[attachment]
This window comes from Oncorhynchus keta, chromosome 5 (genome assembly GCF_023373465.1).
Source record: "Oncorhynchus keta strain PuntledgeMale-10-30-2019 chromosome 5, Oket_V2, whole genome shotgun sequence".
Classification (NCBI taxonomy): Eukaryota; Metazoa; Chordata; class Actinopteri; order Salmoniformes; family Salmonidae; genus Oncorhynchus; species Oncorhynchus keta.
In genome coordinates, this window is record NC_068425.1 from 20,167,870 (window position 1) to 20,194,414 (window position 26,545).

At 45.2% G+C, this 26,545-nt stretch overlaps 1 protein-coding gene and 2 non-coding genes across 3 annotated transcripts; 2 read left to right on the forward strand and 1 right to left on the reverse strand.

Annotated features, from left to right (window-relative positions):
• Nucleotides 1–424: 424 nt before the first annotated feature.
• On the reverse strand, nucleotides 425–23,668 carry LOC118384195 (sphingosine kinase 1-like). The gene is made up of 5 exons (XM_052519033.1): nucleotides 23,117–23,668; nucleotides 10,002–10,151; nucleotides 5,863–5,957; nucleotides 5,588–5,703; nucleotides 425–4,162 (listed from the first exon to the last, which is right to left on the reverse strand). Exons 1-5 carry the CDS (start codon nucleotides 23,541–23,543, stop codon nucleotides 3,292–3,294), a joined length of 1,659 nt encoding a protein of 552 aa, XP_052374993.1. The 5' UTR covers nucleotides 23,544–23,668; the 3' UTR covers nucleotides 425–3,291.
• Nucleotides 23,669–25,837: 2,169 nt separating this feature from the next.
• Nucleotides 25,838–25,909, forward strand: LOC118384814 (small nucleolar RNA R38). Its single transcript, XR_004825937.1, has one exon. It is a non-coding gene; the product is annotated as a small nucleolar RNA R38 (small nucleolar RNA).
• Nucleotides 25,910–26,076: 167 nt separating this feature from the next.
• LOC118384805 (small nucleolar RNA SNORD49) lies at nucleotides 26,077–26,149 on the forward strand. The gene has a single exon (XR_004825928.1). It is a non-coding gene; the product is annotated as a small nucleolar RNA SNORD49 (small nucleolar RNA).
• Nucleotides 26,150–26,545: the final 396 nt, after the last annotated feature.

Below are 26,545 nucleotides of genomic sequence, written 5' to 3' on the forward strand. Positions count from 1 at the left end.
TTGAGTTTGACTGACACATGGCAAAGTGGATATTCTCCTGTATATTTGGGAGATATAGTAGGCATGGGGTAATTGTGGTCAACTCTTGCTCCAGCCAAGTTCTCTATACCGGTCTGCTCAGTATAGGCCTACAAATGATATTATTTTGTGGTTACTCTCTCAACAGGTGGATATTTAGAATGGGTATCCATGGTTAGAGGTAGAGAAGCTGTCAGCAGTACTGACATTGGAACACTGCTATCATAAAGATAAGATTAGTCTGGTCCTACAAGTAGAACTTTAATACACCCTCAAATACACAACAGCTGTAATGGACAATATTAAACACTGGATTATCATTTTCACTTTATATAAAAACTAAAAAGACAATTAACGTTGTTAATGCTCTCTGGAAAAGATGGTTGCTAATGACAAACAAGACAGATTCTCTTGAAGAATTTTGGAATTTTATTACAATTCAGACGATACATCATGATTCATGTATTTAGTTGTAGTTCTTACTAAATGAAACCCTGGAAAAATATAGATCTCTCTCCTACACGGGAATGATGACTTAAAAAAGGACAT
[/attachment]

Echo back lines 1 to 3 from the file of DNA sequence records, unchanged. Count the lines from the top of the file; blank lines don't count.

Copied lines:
This window comes from Oncorhynchus keta, chromosome 5 (genome assembly GCF_023373465.1).
Source record: "Oncorhynchus keta strain PuntledgeMale-10-30-2019 chromosome 5, Oket_V2, whole genome shotgun sequence".
Classification (NCBI taxonomy): Eukaryota; Metazoa; Chordata; class Actinopteri; order Salmoniformes; family Salmonidae; genus Oncorhynchus; species Oncorhynchus keta.